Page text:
All of them, those in power, and those who want the power, would pamper us, if we agreed to overlook their crookedness by wilfully restricting our activities.
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Testimony has ended in the Los Angeles trial of a former Scientologists charged with stealing thousands of documents, letters and pictures when he fled the controversial sect.
A Superior Court judge is weighing the evidence before handing down a decision.
"The judge (Paul G. Breckenridge) has taken the case under submission, and we don't know how long it will take," Scientology attorney Barrett Litt said Tuesday. "I assume he'll be working on it and we'll hear sometime in the next little while."
Litt represented the Church of Scientology of California and Mary Sue Hubbard, wife of sect founder L. Ron Hubbard, in a suit charging 37-year-old Gerald Armstrong with stealing volumes of recordings and papers.
Armstrong, a Scientologist for 11 years, at the time of his defection was the sect's archivist on the life of Hubbard. The former Scientologist testified he took the contested documents to protect himself against an anticipated lawsuit.
The Church of Scientology is suing for the return of the documents, which the sect contends are "personal and private," and is asking for unspecified damages. Most of the documents are under court seal pending Breckenridge's decision.
During Armstrong's testimony—which took more than a week of the six-week trial—he said much of the public's perception of the 73-year-old Hubbard is wrong because the reclusive author intentionally and systematically misrepresented himself and his accomplishments in a scheme to defraud his followers.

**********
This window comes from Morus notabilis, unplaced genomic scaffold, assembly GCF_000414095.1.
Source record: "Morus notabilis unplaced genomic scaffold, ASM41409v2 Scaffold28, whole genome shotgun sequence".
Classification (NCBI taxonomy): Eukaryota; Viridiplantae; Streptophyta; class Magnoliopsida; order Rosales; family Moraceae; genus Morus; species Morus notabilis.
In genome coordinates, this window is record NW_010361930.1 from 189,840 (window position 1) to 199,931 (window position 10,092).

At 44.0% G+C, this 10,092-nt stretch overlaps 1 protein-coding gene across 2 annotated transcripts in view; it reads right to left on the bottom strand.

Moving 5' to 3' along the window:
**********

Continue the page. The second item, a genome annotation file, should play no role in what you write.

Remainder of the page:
But Litt said Armstrong—"a hostile and bitter man"—stole the documents as part of a preconceived plan to aid his lawyer, Michael Flynn, in numerous suits involving the Clearwater-based sect.
Although Flynn and Litt declined to speculate Tuesday on Breckenridge's ruling, both said they thought they had presented convincing and successful cases.
"The last two weeks (of the trial) really went our way," Flynn said in a telephone interview from his Boston law office. "(Judge Breckenridge) said from the bench that he was prepared to rule that Hubbard is the alter ego of Scientology, which means that Hubbard is responsible for everything the church has done."
But Litt doubts the judge will hand down such a finding.
"We think that such a ruling would be barred by then First Amendment (of the U.S. Constitution)," he said.
"The judge said that we had proven our case by a preponderance of claims," Litt said. "So the only real question is if Armstrong had some kind of privilege to take the documents. And I think the evidence is quite clear, that he took them to use against the church and Hubbard."